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Arderiu G, Pérez-Pujol S, Escolar G, White JG, Diaz-Ricart M

External calcium facilitates signalling, contractile and secretory mechanisms induced after activation of platelets by collagen.

Platelets. 2008 May;19(3):172-81, PMID: 18432518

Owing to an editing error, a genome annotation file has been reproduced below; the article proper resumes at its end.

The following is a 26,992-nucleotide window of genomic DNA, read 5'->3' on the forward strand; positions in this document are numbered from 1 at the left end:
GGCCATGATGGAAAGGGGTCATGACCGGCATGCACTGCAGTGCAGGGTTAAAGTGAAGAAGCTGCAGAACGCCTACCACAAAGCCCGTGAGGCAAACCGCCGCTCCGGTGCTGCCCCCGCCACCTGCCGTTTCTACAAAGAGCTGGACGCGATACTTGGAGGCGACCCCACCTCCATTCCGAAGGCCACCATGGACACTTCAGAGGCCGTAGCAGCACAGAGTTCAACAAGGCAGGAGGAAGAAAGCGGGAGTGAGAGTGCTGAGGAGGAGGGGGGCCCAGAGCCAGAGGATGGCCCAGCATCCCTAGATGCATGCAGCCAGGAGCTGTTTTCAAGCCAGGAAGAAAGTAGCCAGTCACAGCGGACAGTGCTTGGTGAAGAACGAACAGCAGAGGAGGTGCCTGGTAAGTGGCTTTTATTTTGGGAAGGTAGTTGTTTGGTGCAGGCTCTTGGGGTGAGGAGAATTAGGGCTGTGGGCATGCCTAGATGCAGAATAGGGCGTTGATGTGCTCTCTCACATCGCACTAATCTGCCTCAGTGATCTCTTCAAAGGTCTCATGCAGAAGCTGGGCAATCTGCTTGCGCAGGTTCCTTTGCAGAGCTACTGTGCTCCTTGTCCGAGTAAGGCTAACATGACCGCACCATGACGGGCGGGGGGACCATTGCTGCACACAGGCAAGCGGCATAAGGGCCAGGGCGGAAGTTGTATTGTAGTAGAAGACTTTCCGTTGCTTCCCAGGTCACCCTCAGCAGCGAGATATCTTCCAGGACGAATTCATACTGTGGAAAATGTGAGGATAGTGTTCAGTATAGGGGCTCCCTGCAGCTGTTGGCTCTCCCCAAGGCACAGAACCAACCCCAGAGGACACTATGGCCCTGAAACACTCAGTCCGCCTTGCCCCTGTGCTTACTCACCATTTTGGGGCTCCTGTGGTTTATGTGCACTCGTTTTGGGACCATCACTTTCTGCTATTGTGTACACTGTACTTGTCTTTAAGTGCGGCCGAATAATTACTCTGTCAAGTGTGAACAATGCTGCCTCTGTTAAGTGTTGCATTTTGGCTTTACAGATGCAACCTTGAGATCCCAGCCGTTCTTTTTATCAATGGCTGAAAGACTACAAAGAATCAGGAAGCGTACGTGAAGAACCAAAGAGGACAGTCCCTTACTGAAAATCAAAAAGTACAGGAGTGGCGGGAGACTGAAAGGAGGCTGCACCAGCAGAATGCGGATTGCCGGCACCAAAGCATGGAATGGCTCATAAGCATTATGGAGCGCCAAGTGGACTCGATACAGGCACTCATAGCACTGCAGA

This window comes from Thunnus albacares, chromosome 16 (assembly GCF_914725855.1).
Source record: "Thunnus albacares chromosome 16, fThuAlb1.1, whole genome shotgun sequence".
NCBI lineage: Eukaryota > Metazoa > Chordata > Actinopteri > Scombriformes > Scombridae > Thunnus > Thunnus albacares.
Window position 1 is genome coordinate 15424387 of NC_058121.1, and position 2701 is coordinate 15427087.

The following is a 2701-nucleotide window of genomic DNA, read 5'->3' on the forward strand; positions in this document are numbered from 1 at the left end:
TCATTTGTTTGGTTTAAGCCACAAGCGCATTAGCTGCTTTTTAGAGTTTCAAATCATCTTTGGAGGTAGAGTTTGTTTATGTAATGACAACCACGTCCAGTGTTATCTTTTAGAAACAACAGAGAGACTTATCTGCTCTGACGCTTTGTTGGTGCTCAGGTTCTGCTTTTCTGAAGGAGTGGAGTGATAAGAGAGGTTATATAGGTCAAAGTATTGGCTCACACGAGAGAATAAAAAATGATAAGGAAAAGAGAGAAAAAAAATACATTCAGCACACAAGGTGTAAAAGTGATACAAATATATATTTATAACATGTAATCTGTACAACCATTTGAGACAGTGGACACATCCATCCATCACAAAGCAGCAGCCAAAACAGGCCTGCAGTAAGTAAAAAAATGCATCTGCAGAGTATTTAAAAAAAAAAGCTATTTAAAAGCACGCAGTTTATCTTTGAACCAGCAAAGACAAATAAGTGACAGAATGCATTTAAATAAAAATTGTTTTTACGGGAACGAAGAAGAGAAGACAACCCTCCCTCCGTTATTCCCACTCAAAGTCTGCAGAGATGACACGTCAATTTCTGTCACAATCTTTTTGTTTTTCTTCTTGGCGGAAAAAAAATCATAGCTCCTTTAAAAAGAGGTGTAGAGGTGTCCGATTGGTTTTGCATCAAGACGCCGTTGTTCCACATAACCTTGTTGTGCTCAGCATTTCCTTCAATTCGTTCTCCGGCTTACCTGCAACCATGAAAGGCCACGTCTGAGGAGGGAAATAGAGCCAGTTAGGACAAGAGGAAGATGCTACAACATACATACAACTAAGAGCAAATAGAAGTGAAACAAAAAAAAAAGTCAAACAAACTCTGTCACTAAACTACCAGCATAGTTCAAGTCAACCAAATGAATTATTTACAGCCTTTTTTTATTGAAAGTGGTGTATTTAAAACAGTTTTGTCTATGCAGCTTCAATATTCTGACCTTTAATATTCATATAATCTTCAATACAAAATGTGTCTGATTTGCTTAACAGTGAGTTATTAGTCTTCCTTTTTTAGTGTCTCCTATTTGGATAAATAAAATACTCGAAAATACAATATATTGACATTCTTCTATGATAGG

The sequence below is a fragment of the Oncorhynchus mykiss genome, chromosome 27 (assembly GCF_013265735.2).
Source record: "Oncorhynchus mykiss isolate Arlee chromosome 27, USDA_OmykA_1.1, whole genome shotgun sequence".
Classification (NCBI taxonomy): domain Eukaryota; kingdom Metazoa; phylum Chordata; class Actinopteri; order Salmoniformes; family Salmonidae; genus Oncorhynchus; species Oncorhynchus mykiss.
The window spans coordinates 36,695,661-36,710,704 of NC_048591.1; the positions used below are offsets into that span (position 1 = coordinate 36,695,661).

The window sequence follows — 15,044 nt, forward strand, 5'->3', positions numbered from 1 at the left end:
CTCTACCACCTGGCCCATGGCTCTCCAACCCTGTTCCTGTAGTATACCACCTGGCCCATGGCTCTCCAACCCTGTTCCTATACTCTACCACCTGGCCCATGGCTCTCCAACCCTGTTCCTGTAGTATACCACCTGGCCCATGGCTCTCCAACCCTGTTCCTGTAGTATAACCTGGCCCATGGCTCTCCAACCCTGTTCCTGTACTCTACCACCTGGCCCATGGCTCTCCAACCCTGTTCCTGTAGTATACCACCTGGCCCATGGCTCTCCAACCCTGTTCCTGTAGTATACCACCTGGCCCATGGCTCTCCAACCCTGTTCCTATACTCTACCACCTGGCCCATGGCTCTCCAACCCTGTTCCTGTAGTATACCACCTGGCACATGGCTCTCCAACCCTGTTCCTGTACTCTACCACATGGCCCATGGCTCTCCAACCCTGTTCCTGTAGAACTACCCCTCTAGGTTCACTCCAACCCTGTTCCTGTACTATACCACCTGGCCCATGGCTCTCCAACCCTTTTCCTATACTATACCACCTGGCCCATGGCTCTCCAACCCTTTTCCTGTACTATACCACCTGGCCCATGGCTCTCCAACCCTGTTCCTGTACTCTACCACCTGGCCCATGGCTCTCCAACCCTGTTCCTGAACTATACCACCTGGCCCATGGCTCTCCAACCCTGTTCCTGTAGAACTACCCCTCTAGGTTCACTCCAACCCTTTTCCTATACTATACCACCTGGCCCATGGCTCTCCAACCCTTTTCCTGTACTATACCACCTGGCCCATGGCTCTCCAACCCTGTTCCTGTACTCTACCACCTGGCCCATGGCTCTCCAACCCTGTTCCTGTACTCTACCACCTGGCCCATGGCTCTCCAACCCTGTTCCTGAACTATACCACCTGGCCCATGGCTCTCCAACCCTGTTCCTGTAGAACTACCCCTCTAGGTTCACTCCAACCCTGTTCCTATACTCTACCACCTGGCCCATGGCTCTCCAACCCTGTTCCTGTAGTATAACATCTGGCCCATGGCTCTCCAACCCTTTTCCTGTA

Platelet activation leads to the initiation of intracellular signalling processes, many of which are triggered by Ca2+. We have studied the involvement of exogenous Ca2+ in platelet response to collagen activation. Platelet suspensions were prepared with and without adding external calcium in the suspension buffers. Activation with collagen (Col-I) was carried out, before and after incubation with cytochalasin B (Cyt-B) to block the actin assembly and the cytoskeletal reorganization. We evaluated changes in (i) tyrosine phosphorylation of proteins, in platelet lysates and associated with the cytoskeletal fraction, (ii) the association of contractile proteins to the cytoskeleton, (iii) expression of intraplatelet substances at the surface, and (iv) cytosolic Ca2+ levels ([Ca2+]i). Ultrastructural evaluation of platelets by electron microscopy was also performed. Platelet activation by Col-I in the absence of added Ca2+ was followed by mild association of actin and other contractile proteins, low phosphorylation of proteins at tyrosine residues, lack of expression of intraplatelet substances at the membrane, and absence of aggregation. In the presence of millimolar Ca2+, Col-I induced intense actin filament formation with association of contractile proteins with the cytoskeleton, resulting in profound morphological changes. Under these conditions, Col-I induced signalling through tyrosine phosphorylation, with increases in the [Ca2+]i, release of intragranule content and aggregation. Inhibiting actin polymerization with Cyt-B prevented all these events. Our data indicates that platelet activation by collagen requires external Ca2+. Studies with Cyt-B indicate that assembly of new actin and cytoskeleton-mediated contraction, both dependent on exogenous Ca2+, are key events for platelet activation by collagen. In addition, our results confirm that entrance of exogenous Ca2+ depends on a functional cytoskeleton.


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